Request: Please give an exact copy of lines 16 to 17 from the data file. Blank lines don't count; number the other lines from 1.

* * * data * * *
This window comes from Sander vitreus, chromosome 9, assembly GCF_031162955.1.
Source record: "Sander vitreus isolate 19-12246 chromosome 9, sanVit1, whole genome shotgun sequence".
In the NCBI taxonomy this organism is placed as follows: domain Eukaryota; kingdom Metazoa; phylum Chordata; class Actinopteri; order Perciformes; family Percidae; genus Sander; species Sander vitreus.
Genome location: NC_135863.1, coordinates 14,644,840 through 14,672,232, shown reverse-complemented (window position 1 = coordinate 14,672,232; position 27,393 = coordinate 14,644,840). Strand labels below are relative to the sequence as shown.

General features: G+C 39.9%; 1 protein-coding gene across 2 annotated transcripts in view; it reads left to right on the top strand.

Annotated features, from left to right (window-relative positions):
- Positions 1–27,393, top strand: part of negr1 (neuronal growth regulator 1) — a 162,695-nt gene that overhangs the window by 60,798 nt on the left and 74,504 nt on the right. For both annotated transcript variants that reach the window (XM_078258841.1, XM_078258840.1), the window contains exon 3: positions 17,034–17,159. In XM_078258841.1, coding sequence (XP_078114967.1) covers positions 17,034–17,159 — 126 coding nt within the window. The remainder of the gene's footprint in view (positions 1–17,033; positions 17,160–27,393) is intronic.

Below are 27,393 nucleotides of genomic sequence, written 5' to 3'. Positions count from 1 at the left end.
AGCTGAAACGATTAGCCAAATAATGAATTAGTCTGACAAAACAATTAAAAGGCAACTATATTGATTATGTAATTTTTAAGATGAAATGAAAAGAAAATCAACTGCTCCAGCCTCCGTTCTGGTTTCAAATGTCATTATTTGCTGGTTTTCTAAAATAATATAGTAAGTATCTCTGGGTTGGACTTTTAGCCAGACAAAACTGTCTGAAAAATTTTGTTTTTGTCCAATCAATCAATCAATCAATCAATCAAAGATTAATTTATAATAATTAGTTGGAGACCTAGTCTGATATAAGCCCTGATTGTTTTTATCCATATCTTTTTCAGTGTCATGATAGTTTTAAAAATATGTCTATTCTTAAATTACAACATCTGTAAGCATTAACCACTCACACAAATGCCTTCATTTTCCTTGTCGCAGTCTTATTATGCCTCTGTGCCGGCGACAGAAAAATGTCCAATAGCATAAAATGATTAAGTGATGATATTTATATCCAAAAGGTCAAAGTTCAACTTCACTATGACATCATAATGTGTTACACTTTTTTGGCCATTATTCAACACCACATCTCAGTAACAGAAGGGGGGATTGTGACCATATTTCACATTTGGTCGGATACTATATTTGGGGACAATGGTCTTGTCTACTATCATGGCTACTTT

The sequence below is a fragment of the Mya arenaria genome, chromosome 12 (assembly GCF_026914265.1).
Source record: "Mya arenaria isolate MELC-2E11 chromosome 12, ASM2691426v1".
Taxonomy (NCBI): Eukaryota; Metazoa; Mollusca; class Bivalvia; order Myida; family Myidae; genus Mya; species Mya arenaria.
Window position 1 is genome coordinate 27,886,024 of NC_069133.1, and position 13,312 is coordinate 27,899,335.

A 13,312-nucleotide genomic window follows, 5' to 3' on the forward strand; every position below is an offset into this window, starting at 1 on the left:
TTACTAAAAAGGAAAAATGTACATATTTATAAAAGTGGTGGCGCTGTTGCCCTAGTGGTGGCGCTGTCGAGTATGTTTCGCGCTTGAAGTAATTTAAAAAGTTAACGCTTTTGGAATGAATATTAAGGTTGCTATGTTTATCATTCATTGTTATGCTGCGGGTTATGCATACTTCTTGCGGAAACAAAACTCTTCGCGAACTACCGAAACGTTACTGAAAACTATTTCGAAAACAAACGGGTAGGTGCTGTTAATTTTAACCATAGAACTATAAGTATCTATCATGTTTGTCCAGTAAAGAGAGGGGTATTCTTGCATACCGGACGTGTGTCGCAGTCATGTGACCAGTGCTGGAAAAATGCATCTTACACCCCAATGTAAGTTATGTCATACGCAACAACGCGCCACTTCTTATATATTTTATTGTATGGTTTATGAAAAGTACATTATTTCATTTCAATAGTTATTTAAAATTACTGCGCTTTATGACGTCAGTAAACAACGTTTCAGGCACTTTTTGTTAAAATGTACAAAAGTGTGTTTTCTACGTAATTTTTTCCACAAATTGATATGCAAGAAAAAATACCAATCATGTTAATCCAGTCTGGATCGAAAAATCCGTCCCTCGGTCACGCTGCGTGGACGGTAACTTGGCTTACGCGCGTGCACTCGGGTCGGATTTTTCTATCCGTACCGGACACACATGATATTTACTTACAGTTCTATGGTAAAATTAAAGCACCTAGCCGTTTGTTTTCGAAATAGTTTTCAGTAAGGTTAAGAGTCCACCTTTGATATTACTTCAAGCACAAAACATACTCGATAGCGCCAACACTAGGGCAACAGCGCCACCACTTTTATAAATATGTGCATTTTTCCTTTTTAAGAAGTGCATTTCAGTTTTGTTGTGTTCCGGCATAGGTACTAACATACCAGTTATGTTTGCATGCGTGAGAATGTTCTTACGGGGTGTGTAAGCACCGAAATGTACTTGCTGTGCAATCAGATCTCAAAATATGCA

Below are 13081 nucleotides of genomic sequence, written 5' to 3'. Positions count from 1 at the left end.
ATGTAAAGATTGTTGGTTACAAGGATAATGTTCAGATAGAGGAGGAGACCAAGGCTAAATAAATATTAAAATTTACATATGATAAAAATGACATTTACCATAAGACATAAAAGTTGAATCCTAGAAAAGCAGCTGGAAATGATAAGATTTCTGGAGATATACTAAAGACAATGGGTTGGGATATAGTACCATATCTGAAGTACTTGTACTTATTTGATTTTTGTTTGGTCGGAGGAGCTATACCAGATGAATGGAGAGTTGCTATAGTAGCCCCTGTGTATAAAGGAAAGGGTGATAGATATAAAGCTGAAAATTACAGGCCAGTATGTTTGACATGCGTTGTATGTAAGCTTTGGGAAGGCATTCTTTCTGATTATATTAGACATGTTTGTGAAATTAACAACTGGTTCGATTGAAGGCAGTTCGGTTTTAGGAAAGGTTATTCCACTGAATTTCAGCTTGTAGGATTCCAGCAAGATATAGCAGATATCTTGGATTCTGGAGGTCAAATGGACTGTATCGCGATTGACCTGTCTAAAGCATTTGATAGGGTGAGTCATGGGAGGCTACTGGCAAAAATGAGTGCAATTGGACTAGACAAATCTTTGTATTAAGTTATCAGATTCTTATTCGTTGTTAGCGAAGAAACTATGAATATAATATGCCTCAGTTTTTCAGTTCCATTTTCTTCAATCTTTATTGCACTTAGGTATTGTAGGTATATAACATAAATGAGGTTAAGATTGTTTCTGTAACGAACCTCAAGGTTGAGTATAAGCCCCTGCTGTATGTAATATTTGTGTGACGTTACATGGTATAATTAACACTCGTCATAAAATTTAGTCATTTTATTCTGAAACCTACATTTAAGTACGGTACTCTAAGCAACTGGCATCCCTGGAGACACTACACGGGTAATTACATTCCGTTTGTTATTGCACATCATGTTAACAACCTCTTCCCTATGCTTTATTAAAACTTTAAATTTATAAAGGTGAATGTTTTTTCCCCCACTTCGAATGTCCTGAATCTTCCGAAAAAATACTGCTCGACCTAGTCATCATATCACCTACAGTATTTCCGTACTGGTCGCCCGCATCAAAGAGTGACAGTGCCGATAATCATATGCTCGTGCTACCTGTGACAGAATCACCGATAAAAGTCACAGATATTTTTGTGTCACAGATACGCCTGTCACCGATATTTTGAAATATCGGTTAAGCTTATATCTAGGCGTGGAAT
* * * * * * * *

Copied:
Below are 13081 nucleotides of genomic sequence, written 5' to 3'. Positions count from 1 at the left end.
ATGTAAAGATTGTTGGTTACAAGGATAATGTTCAGATAGAGGAGGAGACCAAGGCTAAATAAATATTAAAATTTACATATGATAAAAATGACATTTACCATAAGACATAAAAGTTGAATCCTAGAAAAGCAGCTGGAAATGATAAGATTTCTGGAGATATACTAAAGACAATGGGTTGGGATATAGTACCATATCTGAAGTACTTGTACTTATTTGATTTTTGTTTGGTCGGAGGAGCTATACCAGATGAATGGAGAGTTGCTATAGTAGCCCCTGTGTATAAAGGAAAGGGTGATAGATATAAAGCTGAAAATTACAGGCCAGTATGTTTGACATGCGTTGTATGTAAGCTTTGGGAAGGCATTCTTTCTGATTATATTAGACATGTTTGTGAAATTAACAACTGGTTCGATTGAAGGCAGTTCGGTTTTAGGAAAGGTTATTCCACTGAATTTCAGCTTGTAGGATTCCAGCAAGATATAGCAGATATCTTGGATTCTGGAGGTCAAATGGACTGTATCGCGATTGACCTGTCTAAAGCATTTGATAGGGTGAGTCATGGGAGGCTACTGGCAAAAATGAGTGCAATTGGACTAGACAAATCTTTGTATTAAGTTATCAGATTCTTATTCGTTGTTAGCGAAGAAACTATGAATATAATATGCCTCAGTTTTTCAGTTCCATTTTCTTCAATCTTTATTGCACTTAGGTATTGTAGGTATATAACATAAATGAGGTTAAGATTGTTTCTGTAACGAACCTCAAGGTTGAGTATAAGCCCCTGCTGTATGTAATATTTGTGTGACGTTACATGGTATAATTAACACTCGTCATAAAATTTAGTCATTTTATTCTGAAACCTACATTTAAGTACGGTACTCTAAGCAACTGGCATCCCTGGAGACACTACACGGGTAATTACATTCCGTTTGTTATTGCACATCATGTTAACAACCTCTTCCCTATGCTTTATTAAAACTTTAAATTTATAAAGGTGAATGTTTTTTCCCCCACTTCGAATGTCCTGAATCTTCCGAAAAAATACTGCTCGACCTAGTCATCATATCACCTACAGTATTTCCGTACTGGTCGCCCGCATCAAAGAGTGACAGTGCCGATAATCATATGCTCGTGCTACCTGTGACAGAATCACCGATAAAAGTCACAGATATTTTTGTGTCACAGATACGCCTGTCACCGATATTTTGAAATATCGGTTAAGCTTATATCTAGGCGTGGAAT